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PostPosted: Tue Jun 25, 2013 10:56 am 
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I have a 1978 Hobie 16, that I did some restoration work on 5 years ago.

Last week it was smashed up against a rock and a 6" by 10" section on the side was damaged. About 1/2 of the damage is on the hull side directly under the deck, and the other 1/2 is on the deck. Although the damage did not puncture the hull at all, it is significantly weaker in that section than the rest of the boat when you press on it. (I will be adding pictures later tonight)

I am looking for some advice on how I should do the repair.

Since the boat has been repainted to its original color, I do not need or want to deal with any gel coat repair, I will just repair the boat and paint over that section with my leftover paint.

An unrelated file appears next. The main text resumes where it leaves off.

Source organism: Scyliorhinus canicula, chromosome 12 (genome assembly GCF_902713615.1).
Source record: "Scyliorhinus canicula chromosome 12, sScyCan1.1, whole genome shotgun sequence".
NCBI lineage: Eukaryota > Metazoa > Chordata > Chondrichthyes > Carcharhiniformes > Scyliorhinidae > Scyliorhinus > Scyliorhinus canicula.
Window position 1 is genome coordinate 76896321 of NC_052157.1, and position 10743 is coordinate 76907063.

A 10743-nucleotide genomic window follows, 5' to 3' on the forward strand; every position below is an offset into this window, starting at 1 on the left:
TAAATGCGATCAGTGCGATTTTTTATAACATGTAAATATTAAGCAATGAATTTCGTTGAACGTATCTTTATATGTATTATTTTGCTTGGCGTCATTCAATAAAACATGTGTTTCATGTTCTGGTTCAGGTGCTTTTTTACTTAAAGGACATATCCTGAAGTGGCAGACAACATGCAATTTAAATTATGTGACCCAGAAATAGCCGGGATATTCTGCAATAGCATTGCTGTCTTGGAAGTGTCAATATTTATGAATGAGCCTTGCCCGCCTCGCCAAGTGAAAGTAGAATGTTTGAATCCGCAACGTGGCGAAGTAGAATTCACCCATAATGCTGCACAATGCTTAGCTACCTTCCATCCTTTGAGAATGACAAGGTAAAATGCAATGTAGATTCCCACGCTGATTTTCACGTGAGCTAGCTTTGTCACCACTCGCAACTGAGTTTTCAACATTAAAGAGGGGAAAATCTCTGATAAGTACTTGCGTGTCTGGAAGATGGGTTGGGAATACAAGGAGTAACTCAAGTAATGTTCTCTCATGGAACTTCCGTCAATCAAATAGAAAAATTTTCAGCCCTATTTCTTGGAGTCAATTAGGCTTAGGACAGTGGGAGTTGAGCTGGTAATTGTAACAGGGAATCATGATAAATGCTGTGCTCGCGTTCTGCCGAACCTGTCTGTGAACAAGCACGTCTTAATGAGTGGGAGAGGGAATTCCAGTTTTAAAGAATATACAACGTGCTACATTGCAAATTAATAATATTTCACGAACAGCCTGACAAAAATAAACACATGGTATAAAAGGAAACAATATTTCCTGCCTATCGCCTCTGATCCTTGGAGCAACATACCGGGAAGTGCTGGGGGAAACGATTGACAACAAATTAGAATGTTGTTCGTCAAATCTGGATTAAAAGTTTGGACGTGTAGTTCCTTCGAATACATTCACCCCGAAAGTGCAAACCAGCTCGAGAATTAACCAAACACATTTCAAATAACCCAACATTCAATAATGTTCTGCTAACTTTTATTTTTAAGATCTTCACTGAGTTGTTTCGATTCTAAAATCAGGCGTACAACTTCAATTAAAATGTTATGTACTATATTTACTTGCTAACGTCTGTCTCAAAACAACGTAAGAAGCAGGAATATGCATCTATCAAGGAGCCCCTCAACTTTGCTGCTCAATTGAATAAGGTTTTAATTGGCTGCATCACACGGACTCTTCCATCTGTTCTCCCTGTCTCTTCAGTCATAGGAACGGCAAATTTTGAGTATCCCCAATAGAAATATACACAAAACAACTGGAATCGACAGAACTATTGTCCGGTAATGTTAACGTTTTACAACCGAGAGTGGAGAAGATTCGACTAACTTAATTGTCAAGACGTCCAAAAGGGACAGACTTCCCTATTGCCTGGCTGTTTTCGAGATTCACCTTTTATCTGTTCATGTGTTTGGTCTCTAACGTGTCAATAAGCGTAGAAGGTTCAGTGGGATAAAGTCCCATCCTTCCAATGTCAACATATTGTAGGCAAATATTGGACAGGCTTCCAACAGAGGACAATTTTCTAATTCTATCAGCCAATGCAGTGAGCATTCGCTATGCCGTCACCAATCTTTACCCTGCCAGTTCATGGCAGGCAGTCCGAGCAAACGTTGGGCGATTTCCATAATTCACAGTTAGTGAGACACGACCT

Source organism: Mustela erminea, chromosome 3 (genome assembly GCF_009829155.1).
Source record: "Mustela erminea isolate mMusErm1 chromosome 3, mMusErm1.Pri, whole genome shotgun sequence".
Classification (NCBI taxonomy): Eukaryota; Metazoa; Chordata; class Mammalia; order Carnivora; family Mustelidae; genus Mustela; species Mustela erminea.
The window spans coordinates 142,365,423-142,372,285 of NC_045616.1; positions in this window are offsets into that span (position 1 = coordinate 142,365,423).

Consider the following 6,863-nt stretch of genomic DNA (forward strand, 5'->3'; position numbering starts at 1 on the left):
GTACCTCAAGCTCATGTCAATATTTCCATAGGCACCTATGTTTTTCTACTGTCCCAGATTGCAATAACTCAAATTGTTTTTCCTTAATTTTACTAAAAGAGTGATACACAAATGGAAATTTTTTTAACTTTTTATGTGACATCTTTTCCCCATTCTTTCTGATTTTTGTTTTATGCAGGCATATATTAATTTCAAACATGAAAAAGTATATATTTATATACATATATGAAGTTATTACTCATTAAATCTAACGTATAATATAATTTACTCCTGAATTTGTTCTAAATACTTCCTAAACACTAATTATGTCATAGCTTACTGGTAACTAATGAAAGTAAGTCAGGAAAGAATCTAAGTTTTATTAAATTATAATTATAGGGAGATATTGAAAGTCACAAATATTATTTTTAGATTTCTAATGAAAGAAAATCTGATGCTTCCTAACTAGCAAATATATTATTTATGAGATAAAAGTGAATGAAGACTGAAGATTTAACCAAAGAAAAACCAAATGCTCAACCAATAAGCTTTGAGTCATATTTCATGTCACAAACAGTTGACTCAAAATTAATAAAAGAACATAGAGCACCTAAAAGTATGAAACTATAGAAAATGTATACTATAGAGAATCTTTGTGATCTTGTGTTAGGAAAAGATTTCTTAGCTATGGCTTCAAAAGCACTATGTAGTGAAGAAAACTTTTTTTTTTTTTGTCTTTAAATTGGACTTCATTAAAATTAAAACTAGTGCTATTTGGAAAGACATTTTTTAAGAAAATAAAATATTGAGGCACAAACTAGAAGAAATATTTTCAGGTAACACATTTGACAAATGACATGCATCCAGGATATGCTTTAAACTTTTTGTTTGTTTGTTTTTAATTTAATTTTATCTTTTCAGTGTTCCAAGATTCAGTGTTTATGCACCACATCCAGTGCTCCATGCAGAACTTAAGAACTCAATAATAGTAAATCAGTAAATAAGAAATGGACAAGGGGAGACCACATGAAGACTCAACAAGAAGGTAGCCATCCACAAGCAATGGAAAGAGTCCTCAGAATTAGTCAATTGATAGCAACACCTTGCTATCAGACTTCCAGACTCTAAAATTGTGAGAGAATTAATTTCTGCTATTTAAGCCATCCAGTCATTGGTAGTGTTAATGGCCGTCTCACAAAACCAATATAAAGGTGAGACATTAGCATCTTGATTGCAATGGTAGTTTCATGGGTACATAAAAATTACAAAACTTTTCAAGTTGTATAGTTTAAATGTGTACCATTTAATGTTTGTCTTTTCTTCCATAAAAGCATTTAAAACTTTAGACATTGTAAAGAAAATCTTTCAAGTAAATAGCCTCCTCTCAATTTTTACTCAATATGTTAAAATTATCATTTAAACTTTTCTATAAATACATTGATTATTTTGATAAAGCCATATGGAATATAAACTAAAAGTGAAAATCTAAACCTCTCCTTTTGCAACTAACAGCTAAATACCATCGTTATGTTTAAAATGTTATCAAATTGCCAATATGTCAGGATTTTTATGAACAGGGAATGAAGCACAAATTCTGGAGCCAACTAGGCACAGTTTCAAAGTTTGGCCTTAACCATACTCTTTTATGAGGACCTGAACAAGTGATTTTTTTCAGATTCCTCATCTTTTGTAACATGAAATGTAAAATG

I have been told that epoxy resin is much stronger than polyester resin, and I think that is the direction I am going to go. I have also been told that Marin Tex Epoxy putty may be a great solution for this issue? What are your experiences with epoxy resign/fiberglass vs the Marine Tex.

I plan on taking a grinder and grinding off the cracked gel coat near the damaged areas down to solid fiberglass (should I do the whole 6" x 10" section or just where the cracks are?) and then feathering it in, then using epoxy resin and fiberglass sheet, or just epoxy putty, build up the area and sand it smooth. (I will leave it ugly for the rest of the season, and then paint it before I put the boat away)

What are your thoughts on this repair, any information would be greatly appreciated.


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PostPosted: Wed Jun 26, 2013 7:09 pm 
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Joined: Mon Jul 14, 2003 7:11 pm
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Location: Detroit, MI
A 6" x 10" repair that extends through the deck lip requires a professional repair. The deck lip is a structural element. You will be appalled at how far back you have to go to get to good, solid fiberglass before the rebuilding starts. Pictures would help to make a more precise diagnosis.